various temps while working...

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Yesterday I took my pistol infra red thermometer to work and took readings while we were doing a HUGE job where we ran stationary for over 4 hours continuously. This is a normal duty cycle for us. The vehicle is an old 06 GMC Savana 3500 with the 6.0 V8 and a coolant heat exchanger. The engine is running at 1500-1600 rpm and the load is actually pretty light as fuel consumption is 1.4 GPH. Oil pan temp- 201* fahrenheit oil filter- 211* trans pan- 188 Driver's side converter- 455* Radiator (top)- 178* It's pretty obvious that our Factory Authorized upfitter has worked this out pretty well. This unit has 400 hours on it and over 180k miles, still runs like a gem...
 

SteveSRT8

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19,686
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Sunny Florida
Originally Posted By: IndyIan
Does the trans do anything while sitting there? I guess an hp or 2 is used to pump fluid around even in Park.
It is in Park the whole time but the fluid still circulates very forcefully in a 4L80E even then. All our trucks run both oil and trans fluid into the radiator so this tends to standardize the temps somewhat, but the trans has a big cooler in front of the radiator. Since our trucks have different pulley ratios and a different clutch on the fan there is a LOT of airflow!
 
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That makes sense, I forgot many automatics share the rad with the engine. I should get one of those heat guns too, I'm curious what temps the trans fluid sees on the tractor. What brand is yours?
 

SteveSRT8

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Whew. Here's the web site for our Factory Authorized Upfitter: http://www.butlersystem.com/the-butler-system.html exranger06: The PTO is an elegantly simple shaft that runs across the driver's side cylinder head to the front of the engine. They use 2 V-belts that run outside the factory serpentine setup, very redundant and hard to kill. The best feature of my machines is their simplicity and reliability. We are out cleaning while the other guys are in the shop! Supton: Yes, there are two converters on these engines. FFeng7 and eljefino: Yes, this is a self contained cleaning system for ceramic tile and grout, stone, and carpets, too. We carry 110 gallons of fresh water and can handle 210 gallons of soiled water before we begin automatic pump out into a yard or flower bed. Indylan: I own a super cheap Harbor Freight thermometer gun. These systems are unique in our industry, as they last forever and have extremely high resale due to demand. Been around since about 1980, I've bought and wore out dozens and dozens of these...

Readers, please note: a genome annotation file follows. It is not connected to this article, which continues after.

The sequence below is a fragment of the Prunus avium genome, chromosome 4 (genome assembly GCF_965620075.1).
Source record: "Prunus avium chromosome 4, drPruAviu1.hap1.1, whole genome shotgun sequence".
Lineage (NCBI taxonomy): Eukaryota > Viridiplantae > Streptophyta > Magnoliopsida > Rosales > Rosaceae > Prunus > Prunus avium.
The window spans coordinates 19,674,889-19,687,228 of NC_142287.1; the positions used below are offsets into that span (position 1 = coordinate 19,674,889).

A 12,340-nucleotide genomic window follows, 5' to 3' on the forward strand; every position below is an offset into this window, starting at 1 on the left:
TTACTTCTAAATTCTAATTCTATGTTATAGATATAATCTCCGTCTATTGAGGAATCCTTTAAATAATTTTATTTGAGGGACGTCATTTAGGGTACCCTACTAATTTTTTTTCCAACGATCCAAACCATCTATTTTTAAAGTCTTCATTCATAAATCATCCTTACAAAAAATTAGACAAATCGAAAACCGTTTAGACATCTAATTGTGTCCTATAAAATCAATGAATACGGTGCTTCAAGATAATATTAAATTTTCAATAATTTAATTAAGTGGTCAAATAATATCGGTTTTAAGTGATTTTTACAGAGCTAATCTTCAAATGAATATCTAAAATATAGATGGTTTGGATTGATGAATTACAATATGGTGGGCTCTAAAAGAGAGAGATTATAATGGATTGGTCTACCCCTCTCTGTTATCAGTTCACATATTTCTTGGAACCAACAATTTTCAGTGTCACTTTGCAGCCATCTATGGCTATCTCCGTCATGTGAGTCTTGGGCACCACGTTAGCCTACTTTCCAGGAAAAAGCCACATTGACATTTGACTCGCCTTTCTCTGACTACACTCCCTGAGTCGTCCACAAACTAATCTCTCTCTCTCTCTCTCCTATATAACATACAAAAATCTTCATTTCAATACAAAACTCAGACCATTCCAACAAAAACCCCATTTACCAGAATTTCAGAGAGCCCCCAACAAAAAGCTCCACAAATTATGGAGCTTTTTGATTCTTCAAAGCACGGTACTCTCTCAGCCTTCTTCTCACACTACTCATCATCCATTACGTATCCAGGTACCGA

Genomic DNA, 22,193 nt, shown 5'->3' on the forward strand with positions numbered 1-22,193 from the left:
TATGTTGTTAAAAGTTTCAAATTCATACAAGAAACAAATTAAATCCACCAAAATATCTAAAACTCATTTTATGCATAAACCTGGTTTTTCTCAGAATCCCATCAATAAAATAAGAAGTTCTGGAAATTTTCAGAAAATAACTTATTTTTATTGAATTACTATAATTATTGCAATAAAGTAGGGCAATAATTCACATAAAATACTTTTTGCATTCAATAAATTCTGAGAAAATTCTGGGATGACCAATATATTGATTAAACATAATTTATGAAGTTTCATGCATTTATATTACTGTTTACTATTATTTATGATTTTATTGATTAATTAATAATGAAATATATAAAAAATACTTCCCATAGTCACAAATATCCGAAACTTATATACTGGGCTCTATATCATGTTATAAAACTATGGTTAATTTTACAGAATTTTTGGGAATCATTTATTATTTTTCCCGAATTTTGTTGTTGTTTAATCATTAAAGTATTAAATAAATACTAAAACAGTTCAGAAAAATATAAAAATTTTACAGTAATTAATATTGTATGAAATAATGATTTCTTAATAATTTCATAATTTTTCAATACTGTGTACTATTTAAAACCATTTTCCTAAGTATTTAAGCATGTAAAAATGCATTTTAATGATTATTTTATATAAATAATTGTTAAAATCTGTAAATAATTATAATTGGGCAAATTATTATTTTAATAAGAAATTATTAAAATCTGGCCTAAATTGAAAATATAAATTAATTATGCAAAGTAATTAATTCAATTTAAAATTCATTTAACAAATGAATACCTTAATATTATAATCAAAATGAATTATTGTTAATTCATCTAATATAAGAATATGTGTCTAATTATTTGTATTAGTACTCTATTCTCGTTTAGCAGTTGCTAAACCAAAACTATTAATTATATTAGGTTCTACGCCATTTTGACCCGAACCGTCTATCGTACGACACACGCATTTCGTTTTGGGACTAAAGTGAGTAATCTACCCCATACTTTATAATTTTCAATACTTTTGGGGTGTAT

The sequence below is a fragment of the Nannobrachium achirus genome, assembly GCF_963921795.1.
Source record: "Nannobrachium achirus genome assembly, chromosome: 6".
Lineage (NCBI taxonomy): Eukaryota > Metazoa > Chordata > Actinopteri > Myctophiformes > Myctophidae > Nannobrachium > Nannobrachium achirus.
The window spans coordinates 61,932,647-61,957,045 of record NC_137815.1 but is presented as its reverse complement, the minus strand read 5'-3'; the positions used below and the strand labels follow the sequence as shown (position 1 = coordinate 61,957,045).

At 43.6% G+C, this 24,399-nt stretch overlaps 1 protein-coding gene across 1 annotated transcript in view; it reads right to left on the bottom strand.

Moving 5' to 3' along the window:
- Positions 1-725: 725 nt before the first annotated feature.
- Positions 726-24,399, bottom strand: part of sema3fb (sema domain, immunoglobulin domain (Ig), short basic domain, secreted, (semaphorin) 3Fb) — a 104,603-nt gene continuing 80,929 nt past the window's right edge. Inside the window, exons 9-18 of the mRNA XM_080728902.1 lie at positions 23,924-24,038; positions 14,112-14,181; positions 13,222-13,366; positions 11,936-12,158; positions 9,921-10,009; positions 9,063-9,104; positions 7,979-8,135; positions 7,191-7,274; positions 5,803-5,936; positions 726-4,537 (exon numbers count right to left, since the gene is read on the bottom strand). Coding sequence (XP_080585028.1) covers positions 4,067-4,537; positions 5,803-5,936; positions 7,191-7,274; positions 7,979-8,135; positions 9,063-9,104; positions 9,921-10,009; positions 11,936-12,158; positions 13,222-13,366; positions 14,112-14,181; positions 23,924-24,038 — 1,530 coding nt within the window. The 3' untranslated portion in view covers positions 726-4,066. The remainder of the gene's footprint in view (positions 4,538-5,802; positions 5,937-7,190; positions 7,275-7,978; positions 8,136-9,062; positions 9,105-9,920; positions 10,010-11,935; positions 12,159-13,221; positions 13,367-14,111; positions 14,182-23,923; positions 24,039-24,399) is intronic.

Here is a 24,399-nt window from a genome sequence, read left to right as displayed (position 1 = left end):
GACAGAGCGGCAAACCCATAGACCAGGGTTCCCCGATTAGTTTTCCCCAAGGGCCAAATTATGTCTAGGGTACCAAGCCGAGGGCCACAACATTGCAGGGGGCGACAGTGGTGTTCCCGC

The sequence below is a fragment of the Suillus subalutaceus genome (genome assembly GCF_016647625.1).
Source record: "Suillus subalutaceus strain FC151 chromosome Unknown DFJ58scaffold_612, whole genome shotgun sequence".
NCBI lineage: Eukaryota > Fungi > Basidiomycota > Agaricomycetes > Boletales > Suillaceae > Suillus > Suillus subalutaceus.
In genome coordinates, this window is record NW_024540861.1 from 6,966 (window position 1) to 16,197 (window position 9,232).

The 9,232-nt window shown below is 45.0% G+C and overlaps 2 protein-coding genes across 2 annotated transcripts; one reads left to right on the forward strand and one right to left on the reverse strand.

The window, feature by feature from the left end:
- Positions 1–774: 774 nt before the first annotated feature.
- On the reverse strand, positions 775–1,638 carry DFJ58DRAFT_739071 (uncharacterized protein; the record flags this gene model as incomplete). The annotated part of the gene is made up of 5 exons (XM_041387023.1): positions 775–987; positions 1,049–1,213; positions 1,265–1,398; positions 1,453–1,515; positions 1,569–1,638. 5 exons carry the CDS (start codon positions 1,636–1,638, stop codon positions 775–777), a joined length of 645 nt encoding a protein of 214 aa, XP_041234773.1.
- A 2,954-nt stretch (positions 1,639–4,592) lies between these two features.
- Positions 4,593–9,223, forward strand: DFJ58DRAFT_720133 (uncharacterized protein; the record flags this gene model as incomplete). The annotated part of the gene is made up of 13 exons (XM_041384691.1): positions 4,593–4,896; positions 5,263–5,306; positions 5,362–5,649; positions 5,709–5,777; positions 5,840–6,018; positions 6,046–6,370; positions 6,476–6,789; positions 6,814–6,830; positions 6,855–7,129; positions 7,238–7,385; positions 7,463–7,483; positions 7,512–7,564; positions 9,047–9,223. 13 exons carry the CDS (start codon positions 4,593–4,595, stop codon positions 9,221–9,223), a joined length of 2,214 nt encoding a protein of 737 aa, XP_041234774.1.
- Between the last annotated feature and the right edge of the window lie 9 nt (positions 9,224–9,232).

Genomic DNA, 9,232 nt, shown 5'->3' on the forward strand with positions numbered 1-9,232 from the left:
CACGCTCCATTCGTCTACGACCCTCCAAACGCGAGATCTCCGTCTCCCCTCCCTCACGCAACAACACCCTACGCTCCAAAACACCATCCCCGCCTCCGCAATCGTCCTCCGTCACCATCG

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Thanks for the reply. That sounds interesting with the PTO running off of the belts on the front of the engine.
 

SteveSRT8

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Originally Posted By: eljefino
315 hp of scrubbing power! Rug Doctors don't have that! laugh
yessir, and the BIG deal is a small water/water heat exchanger plumbed into the heater bypass which cools the engine and heats the cleaning water at the same time. Completely variable of course and disarmingly simple. Plus it has tons of reserve, easily heats water from 40 degrees to 200+ immediately and continuously. Take THAT rug doc!
 
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'Stralia
Originally Posted By: SteveSRT8
and the BIG deal is a small water/water heat exchanger plumbed into the heater bypass which cools the engine and heats the cleaning water at the same time.
That's very very clever. I've found by measuring oil temperature directly with a type K thermocouple down the the dipstick tube that the oil's 15C (25-30F) hotter than the pan temp.
 

SteveSRT8

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19,686
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Originally Posted By: Shannow
Originally Posted By: SteveSRT8
and the BIG deal is a small water/water heat exchanger plumbed into the heater bypass which cools the engine and heats the cleaning water at the same time.
That's very very clever. I've found by measuring oil temperature directly with a type K thermocouple down the the dipstick tube that the oil's 15C (25-30F) hotter than the pan temp.
yes, and I was surprised to see the oil filter was a bit hotter than the sump myself...
 
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